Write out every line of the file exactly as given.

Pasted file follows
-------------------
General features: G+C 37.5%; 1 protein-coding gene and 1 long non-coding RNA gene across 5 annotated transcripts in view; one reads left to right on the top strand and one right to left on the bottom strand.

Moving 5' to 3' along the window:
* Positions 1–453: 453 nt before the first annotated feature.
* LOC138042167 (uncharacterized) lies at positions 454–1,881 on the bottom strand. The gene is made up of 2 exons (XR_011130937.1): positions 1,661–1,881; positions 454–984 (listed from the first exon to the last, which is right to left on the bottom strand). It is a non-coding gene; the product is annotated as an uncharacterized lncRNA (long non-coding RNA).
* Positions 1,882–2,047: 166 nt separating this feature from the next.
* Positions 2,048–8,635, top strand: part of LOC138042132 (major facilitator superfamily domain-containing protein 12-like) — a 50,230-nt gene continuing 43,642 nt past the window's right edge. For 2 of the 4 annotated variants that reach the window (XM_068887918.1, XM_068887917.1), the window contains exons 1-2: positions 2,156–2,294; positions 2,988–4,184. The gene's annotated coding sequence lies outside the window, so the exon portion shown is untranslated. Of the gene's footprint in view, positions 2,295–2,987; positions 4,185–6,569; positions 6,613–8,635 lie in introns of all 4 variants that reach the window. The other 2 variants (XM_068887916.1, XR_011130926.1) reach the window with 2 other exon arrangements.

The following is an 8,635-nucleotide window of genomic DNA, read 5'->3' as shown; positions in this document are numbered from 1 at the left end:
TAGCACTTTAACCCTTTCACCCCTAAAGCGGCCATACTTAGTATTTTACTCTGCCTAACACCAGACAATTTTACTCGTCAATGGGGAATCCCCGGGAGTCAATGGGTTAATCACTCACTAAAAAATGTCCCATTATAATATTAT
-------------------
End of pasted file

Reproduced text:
General features: G+C 37.5%; 1 protein-coding gene and 1 long non-coding RNA gene across 5 annotated transcripts in view; one reads left to right on the top strand and one right to left on the bottom strand.

Moving 5' to 3' along the window:
* Positions 1–453: 453 nt before the first annotated feature.
* LOC138042167 (uncharacterized) lies at positions 454–1,881 on the bottom strand. The gene is made up of 2 exons (XR_011130937.1): positions 1,661–1,881; positions 454–984 (listed from the first exon to the last, which is right to left on the bottom strand). It is a non-coding gene; the product is annotated as an uncharacterized lncRNA (long non-coding RNA).
* Positions 1,882–2,047: 166 nt separating this feature from the next.
* Positions 2,048–8,635, top strand: part of LOC138042132 (major facilitator superfamily domain-containing protein 12-like) — a 50,230-nt gene continuing 43,642 nt past the window's right edge. For 2 of the 4 annotated variants that reach the window (XM_068887918.1, XM_068887917.1), the window contains exons 1-2: positions 2,156–2,294; positions 2,988–4,184. The gene's annotated coding sequence lies outside the window, so the exon portion shown is untranslated. Of the gene's footprint in view, positions 2,295–2,987; positions 4,185–6,569; positions 6,613–8,635 lie in introns of all 4 variants that reach the window. The other 2 variants (XM_068887916.1, XR_011130926.1) reach the window with 2 other exon arrangements.

The following is an 8,635-nucleotide window of genomic DNA, read 5'->3' as shown; positions in this document are numbered from 1 at the left end:
TAGCACTTTAACCCTTTCACCCCTAAAGCGGCCATACTTAGTATTTTACTCTGCCTAACACCAGACAATTTTACTCGTCAATGGGGAATCCCCGGGAGTCAATGGGTTAATCACTCACTAAAAAATGTCCCATTATAATATTAT